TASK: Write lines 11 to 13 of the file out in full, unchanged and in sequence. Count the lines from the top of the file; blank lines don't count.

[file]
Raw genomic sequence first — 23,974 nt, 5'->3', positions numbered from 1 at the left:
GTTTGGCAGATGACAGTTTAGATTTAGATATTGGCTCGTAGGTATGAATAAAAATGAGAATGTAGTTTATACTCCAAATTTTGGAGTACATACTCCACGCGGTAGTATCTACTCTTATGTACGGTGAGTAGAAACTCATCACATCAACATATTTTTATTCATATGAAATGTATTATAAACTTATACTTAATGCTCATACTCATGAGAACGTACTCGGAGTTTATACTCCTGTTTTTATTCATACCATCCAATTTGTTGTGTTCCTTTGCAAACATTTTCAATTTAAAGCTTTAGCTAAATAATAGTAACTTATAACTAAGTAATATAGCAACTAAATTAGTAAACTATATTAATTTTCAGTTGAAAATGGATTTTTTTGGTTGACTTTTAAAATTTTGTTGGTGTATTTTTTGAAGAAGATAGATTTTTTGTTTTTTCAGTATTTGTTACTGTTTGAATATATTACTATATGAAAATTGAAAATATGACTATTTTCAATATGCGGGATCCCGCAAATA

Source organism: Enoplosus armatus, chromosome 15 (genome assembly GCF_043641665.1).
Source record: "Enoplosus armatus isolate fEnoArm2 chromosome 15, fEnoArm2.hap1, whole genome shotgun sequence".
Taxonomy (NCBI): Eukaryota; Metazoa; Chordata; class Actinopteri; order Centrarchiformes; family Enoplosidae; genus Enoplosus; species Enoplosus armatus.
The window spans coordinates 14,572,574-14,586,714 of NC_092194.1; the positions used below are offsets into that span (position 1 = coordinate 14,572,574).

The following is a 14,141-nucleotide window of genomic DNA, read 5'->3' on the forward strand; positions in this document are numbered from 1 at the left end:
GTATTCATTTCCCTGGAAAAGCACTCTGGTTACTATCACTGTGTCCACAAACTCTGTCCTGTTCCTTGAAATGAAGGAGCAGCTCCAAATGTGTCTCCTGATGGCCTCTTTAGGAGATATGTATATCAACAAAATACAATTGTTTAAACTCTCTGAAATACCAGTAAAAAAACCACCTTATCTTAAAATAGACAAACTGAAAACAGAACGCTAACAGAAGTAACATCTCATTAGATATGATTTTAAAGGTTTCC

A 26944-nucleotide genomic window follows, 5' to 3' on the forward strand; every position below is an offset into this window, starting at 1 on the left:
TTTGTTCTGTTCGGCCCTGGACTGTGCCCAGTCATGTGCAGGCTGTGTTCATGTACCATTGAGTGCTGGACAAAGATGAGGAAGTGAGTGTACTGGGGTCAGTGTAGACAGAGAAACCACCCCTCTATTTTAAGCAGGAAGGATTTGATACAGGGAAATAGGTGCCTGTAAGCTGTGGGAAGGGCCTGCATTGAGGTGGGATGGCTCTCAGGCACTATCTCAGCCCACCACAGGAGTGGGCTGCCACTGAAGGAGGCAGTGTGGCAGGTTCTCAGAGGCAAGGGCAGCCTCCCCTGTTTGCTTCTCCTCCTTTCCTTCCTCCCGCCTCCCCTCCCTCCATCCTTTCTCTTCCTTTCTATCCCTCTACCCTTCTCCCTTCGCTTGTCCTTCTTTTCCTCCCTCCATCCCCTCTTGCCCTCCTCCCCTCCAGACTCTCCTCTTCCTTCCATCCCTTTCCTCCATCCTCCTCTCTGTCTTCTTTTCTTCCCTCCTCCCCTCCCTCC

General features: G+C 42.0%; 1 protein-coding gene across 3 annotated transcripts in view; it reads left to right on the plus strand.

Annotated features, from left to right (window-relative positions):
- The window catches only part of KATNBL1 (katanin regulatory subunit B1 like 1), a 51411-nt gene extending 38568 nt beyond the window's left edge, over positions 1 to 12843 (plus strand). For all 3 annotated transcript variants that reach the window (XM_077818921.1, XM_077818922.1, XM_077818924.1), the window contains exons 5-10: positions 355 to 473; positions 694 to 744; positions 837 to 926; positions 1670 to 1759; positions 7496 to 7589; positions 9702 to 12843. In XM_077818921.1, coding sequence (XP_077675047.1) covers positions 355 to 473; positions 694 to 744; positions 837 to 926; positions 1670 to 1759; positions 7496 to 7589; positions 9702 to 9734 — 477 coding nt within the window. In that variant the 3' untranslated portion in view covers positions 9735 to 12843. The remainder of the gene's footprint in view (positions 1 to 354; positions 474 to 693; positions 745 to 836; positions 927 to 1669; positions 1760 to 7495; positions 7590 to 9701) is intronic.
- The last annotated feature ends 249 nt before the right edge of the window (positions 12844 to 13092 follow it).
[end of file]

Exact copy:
General features: G+C 42.0%; 1 protein-coding gene across 3 annotated transcripts in view; it reads left to right on the plus strand.

Annotated features, from left to right (window-relative positions):
- The window catches only part of KATNBL1 (katanin regulatory subunit B1 like 1), a 51411-nt gene extending 38568 nt beyond the window's left edge, over positions 1 to 12843 (plus strand). For all 3 annotated transcript variants that reach the window (XM_077818921.1, XM_077818922.1, XM_077818924.1), the window contains exons 5-10: positions 355 to 473; positions 694 to 744; positions 837 to 926; positions 1670 to 1759; positions 7496 to 7589; positions 9702 to 12843. In XM_077818921.1, coding sequence (XP_077675047.1) covers positions 355 to 473; positions 694 to 744; positions 837 to 926; positions 1670 to 1759; positions 7496 to 7589; positions 9702 to 9734 — 477 coding nt within the window. In that variant the 3' untranslated portion in view covers positions 9735 to 12843. The remainder of the gene's footprint in view (positions 1 to 354; positions 474 to 693; positions 745 to 836; positions 927 to 1669; positions 1760 to 7495; positions 7590 to 9701) is intronic.